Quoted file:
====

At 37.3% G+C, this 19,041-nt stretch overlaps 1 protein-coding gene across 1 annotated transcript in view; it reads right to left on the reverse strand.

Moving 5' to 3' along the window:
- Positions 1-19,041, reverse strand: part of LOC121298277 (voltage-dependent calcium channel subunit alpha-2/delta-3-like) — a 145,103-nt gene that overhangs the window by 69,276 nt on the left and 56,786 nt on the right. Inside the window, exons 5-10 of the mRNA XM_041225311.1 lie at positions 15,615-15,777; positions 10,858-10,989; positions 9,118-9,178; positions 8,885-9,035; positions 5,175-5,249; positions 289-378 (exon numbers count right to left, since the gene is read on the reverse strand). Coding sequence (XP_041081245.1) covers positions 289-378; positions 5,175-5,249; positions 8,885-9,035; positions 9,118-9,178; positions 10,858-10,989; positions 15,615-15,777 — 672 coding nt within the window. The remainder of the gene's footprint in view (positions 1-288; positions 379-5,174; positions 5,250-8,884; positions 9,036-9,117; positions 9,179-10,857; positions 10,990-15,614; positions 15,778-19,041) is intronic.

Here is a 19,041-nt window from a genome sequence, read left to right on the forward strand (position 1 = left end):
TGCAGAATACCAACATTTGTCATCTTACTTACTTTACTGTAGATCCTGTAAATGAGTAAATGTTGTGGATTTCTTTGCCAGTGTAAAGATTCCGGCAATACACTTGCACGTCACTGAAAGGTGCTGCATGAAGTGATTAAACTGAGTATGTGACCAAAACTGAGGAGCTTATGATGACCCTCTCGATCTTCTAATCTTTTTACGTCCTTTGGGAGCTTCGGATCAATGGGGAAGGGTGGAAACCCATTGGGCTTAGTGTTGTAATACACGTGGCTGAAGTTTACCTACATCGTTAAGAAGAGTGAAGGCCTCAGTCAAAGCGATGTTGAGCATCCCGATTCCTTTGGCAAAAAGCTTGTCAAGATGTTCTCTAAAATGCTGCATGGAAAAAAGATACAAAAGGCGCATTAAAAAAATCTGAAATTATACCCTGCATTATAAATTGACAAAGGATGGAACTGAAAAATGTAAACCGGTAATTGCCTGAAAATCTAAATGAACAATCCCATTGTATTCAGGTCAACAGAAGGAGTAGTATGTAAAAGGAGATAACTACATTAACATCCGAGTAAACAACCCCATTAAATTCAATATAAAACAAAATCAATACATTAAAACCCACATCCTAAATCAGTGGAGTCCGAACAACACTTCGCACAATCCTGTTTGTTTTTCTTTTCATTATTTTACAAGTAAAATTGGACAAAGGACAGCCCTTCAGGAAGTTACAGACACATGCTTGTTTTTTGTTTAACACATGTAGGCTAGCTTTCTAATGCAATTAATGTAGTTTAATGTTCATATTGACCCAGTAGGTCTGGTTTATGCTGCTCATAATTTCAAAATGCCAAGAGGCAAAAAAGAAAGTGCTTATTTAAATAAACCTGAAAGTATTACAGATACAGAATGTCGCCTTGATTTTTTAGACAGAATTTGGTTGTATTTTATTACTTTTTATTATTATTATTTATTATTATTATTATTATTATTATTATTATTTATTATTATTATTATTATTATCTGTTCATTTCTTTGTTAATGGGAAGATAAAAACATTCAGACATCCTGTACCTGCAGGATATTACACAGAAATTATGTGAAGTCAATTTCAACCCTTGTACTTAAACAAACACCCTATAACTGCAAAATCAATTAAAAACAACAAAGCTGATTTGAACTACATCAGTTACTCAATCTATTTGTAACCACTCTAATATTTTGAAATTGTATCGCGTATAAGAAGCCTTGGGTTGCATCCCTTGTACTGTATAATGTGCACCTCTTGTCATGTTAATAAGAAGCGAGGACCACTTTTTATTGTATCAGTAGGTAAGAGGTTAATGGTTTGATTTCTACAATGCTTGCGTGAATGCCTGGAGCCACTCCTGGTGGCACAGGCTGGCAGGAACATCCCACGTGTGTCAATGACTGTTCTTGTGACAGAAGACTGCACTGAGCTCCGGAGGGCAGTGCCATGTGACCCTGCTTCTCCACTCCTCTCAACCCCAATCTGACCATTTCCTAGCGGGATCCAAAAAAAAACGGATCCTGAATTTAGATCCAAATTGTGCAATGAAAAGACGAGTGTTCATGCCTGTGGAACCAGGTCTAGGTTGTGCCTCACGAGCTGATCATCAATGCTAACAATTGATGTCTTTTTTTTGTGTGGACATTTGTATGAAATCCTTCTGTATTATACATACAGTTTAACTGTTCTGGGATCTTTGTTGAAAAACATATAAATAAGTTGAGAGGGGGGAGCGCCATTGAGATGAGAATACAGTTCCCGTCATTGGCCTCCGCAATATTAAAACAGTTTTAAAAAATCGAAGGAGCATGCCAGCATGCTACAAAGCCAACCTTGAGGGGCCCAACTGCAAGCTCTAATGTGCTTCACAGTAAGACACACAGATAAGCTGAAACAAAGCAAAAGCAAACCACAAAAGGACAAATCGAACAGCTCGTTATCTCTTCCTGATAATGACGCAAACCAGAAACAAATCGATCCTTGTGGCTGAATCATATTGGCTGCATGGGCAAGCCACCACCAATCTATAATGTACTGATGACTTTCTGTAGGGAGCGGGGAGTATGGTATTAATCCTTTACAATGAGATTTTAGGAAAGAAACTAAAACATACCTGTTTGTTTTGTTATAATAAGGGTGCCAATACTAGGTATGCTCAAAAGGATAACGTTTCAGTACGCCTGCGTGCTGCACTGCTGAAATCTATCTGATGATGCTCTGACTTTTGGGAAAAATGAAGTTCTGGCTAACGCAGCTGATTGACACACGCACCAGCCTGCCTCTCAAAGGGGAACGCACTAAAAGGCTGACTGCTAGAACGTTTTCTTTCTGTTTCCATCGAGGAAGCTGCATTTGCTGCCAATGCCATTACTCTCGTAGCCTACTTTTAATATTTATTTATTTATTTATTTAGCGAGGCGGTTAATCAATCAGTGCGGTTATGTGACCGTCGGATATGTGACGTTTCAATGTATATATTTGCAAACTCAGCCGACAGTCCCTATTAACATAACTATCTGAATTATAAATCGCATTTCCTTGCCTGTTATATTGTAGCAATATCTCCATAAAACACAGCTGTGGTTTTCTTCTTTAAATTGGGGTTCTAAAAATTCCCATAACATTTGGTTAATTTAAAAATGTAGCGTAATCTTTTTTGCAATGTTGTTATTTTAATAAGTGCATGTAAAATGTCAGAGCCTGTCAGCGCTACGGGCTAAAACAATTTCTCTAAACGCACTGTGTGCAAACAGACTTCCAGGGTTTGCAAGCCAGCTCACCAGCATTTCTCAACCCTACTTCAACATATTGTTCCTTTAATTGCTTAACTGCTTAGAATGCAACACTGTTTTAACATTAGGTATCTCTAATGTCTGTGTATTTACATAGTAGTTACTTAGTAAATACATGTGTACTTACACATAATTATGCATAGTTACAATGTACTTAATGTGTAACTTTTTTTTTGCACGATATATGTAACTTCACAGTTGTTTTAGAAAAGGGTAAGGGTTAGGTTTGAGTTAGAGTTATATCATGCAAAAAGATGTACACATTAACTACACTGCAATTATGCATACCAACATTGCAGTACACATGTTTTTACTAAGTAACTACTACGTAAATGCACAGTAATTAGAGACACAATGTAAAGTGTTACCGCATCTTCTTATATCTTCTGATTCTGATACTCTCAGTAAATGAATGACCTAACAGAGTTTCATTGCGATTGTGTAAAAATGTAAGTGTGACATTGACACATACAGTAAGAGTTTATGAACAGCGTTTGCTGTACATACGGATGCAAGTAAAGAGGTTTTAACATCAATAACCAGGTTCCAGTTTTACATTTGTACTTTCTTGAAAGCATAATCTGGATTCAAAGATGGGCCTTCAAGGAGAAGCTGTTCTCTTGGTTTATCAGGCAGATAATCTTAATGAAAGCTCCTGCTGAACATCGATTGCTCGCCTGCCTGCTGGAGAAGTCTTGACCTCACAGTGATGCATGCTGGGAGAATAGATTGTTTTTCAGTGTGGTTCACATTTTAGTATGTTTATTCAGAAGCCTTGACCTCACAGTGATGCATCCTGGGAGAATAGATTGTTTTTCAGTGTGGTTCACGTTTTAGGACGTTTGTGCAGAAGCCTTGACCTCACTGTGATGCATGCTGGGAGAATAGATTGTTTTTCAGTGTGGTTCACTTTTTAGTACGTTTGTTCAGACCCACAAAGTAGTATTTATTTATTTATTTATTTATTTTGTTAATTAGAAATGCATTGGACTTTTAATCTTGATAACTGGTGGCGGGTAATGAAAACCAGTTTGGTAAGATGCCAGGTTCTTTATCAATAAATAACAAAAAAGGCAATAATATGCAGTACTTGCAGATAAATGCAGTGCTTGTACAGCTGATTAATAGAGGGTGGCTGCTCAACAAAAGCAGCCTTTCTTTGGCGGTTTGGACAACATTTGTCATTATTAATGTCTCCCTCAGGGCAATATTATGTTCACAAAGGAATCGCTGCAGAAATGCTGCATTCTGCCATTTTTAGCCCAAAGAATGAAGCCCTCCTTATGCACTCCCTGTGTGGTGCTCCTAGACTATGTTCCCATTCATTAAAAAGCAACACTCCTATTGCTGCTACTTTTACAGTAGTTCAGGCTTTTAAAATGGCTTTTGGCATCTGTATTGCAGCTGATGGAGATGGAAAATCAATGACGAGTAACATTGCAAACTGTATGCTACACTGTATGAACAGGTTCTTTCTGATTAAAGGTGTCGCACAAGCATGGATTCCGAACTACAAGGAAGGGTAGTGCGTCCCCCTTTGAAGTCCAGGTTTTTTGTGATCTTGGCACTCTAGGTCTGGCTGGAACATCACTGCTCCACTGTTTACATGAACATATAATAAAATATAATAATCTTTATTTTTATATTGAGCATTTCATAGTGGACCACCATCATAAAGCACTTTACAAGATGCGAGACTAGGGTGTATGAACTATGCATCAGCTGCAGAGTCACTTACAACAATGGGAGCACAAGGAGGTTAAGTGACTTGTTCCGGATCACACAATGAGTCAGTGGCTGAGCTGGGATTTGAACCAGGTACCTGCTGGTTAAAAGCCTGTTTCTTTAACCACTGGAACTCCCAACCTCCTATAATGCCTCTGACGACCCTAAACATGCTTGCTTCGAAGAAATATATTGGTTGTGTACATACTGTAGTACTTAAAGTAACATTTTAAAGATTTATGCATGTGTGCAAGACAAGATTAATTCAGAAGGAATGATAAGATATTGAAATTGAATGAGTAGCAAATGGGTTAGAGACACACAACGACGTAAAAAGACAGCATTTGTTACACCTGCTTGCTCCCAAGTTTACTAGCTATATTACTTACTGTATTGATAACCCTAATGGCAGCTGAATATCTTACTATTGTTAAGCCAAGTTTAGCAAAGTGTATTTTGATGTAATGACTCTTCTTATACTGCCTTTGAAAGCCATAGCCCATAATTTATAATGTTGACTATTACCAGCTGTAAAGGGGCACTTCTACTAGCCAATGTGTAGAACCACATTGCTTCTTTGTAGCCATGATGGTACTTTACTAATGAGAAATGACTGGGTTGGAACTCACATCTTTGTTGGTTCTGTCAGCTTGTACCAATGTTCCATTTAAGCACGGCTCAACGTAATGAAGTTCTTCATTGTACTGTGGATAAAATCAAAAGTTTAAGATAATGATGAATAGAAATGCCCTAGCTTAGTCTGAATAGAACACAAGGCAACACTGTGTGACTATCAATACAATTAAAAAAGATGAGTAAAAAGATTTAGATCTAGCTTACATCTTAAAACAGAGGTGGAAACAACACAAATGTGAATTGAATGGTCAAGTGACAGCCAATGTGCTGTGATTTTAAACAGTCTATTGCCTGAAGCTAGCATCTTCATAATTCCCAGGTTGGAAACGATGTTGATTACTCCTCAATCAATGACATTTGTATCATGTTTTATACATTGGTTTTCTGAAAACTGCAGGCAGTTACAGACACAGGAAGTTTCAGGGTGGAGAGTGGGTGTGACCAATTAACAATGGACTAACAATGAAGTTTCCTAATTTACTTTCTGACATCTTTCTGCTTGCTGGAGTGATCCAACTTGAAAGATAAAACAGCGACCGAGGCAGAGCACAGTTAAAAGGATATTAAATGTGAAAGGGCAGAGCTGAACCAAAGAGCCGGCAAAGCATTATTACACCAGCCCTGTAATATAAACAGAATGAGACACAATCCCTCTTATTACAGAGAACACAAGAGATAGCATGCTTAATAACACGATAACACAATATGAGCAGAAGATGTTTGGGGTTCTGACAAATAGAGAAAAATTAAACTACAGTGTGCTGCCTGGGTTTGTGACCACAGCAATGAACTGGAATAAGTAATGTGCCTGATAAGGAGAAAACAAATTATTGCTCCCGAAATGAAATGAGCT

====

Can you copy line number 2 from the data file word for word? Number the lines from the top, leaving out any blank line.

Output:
Moving 5' to 3' along the window: